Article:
Photo of the Great Wall from orbit taken with a 180mm telephoto lens. Red arrows point to visible sections of the Wall. Credit: NASA
Myth #1: You can see the Great Wall of China from the moon and /or Earth orbit. To discern a particular feature on the Earth while standing on the moon using only your naked eye, it has to be around 70 miles across. According to Apollo 12 astronaut Alan Bean, who’s actually been there, “The only thing you can see from the Moon is a beautiful sphere, mostly white, some blue and patches of yellow, and every once in a while some green vegetation. No man-made object is visible at this scale.” The Wall may be 5,500 miles long but it only spans 30 feet. Even from the International Space Station, which orbits about 220 miles above the Earth, there have been no sightings of the Wall. Under the best lighting conditions, it might be visible with the unaided eye., but astronauts have taken pictures of part of using telephoto lenses, as in the image above.
Full moon - innocent party or culprit?
Myth #2: Birth and crime rates increase at full moon. Studies have shown no correlation, yet this myth is embedded in our culture. This one’s interesting because it’s been my experience that most people aren’t generally aware of the moon’s phase except for full moon, and once in a while, the evening crescent. The phrase “must be a full moon” was probably coined long ago, when a crime was committed or something unusual happened during the time of full moon – which to the casual observer spans some three days. The full moon is exceptionally bright and compelling, making people more likely to notice and associate it with crimes, births and bizarre behavior. These things happen just as often during a waning crescent moon, but who notices that? Even if the origin of the “must be a full moon” comment goes back to a true incident, once the expression got out there, it was repeated and handed down until today it’s what you say when no other explanation immediately presents itself.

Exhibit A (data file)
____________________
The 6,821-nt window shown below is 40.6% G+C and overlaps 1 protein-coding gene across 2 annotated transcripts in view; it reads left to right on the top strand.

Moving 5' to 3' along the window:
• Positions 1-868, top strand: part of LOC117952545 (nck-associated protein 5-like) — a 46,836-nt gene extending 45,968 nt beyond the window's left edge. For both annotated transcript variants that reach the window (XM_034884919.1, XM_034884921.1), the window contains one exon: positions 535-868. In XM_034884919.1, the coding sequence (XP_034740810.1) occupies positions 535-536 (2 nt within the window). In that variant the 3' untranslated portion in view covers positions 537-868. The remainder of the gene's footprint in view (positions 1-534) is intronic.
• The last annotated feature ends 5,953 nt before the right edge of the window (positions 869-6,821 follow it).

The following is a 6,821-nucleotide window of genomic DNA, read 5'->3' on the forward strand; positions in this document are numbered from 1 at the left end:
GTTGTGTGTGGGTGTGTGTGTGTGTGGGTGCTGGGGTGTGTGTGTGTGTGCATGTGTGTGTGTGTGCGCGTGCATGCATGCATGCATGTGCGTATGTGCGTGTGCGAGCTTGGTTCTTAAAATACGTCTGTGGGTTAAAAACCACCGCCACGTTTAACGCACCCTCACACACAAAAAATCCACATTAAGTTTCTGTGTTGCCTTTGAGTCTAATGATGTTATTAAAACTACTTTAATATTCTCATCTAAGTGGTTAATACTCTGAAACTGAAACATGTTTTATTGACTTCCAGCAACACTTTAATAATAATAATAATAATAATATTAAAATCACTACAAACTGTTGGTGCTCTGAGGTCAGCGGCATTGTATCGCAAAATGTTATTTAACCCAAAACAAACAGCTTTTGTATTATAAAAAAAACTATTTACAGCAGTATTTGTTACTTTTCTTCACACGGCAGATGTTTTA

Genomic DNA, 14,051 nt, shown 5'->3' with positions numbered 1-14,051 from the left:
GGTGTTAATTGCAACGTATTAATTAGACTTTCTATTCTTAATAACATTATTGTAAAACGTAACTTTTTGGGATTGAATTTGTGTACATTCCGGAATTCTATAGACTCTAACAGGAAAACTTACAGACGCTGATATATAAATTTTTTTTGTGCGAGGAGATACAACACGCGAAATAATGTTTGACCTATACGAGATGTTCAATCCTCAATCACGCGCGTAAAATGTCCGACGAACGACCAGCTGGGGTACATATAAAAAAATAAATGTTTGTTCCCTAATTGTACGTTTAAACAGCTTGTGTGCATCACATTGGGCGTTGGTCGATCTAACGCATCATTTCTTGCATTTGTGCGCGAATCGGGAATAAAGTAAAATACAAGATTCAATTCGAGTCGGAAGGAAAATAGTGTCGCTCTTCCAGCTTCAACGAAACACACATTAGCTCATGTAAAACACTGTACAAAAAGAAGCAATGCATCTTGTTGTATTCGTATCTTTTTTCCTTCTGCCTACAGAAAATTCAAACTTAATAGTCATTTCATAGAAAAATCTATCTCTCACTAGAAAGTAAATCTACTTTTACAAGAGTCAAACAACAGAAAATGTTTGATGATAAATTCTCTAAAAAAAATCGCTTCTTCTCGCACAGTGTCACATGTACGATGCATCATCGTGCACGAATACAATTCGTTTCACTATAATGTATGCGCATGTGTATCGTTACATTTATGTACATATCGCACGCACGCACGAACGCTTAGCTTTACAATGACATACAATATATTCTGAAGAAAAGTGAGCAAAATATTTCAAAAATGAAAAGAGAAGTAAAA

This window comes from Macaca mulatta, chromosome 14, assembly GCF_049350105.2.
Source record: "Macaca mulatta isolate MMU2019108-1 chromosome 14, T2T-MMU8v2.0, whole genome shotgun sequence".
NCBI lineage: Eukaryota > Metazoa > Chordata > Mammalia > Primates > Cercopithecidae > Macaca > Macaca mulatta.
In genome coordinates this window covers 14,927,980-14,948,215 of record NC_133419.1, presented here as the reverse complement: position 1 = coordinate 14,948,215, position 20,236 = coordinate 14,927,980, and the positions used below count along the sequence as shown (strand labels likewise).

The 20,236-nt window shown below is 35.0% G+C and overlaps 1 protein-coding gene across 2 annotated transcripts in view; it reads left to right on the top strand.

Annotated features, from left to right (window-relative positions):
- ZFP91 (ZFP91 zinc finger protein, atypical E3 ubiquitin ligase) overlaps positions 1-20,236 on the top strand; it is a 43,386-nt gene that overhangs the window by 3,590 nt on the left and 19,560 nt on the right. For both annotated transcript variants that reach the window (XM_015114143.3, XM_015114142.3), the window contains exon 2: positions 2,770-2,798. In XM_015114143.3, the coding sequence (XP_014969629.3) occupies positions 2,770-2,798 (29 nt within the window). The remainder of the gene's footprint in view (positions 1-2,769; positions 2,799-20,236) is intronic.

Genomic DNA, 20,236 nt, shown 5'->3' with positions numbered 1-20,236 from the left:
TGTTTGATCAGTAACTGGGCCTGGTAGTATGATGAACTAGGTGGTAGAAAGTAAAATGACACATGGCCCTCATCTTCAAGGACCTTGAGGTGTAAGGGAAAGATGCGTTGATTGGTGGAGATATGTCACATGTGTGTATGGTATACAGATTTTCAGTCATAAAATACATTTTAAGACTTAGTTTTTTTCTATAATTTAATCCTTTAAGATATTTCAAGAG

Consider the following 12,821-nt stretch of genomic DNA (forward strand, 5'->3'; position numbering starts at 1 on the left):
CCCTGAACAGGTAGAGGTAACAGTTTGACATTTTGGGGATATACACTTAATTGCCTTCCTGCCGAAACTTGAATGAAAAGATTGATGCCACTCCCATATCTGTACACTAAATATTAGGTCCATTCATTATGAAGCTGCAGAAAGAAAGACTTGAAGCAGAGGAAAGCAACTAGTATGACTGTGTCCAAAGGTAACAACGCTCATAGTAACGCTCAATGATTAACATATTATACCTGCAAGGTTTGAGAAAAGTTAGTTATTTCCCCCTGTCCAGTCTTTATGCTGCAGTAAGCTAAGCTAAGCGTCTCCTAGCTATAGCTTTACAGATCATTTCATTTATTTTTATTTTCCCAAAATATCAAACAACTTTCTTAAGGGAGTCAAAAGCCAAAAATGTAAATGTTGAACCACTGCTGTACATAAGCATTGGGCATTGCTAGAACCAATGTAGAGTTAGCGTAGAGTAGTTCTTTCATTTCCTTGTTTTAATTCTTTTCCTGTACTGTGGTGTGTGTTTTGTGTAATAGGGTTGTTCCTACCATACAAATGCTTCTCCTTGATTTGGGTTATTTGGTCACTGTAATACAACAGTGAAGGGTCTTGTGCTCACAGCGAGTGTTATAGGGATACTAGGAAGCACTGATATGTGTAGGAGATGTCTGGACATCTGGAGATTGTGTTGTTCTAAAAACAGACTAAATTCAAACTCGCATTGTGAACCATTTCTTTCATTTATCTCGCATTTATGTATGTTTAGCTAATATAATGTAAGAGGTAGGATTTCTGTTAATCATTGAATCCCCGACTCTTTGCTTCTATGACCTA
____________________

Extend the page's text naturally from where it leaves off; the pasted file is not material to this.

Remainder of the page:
The farside of the moon is saturated with craters compared to the nearside. Credit: NASA
Myth #3: The moon has a dark side where the sun never shines. Nope, it gets lit by the sun just like the side that always faces us. Only at full moon, when the near side of the moon is fully sunlit, is the entire back side of the moon truly dark. That’s because it faces away from the sun at that time. Just like the Earth, half the moon’s always in sunlight and half’s in shadow. When you see a first quarter moon, the right side or right half of the moon is in sunlight. That half includes the portion of the hemisphere we see from Earth plus a portion of the lunar farside we can’t see, because we can’t stretch our necks out 240,000 miles and peer around it. An astronaut orbiting the moon at that time would have no problem seeing the remainder of the farside sunlit hemisphere. When the moon is full, the nearside is the sunlit half, the farside the shadowed half. And when the moon’s an evening crescent, most of the hemisphere facing us is in the dark (except the crescent of course) while 3/4 of the farside basks in sunlight.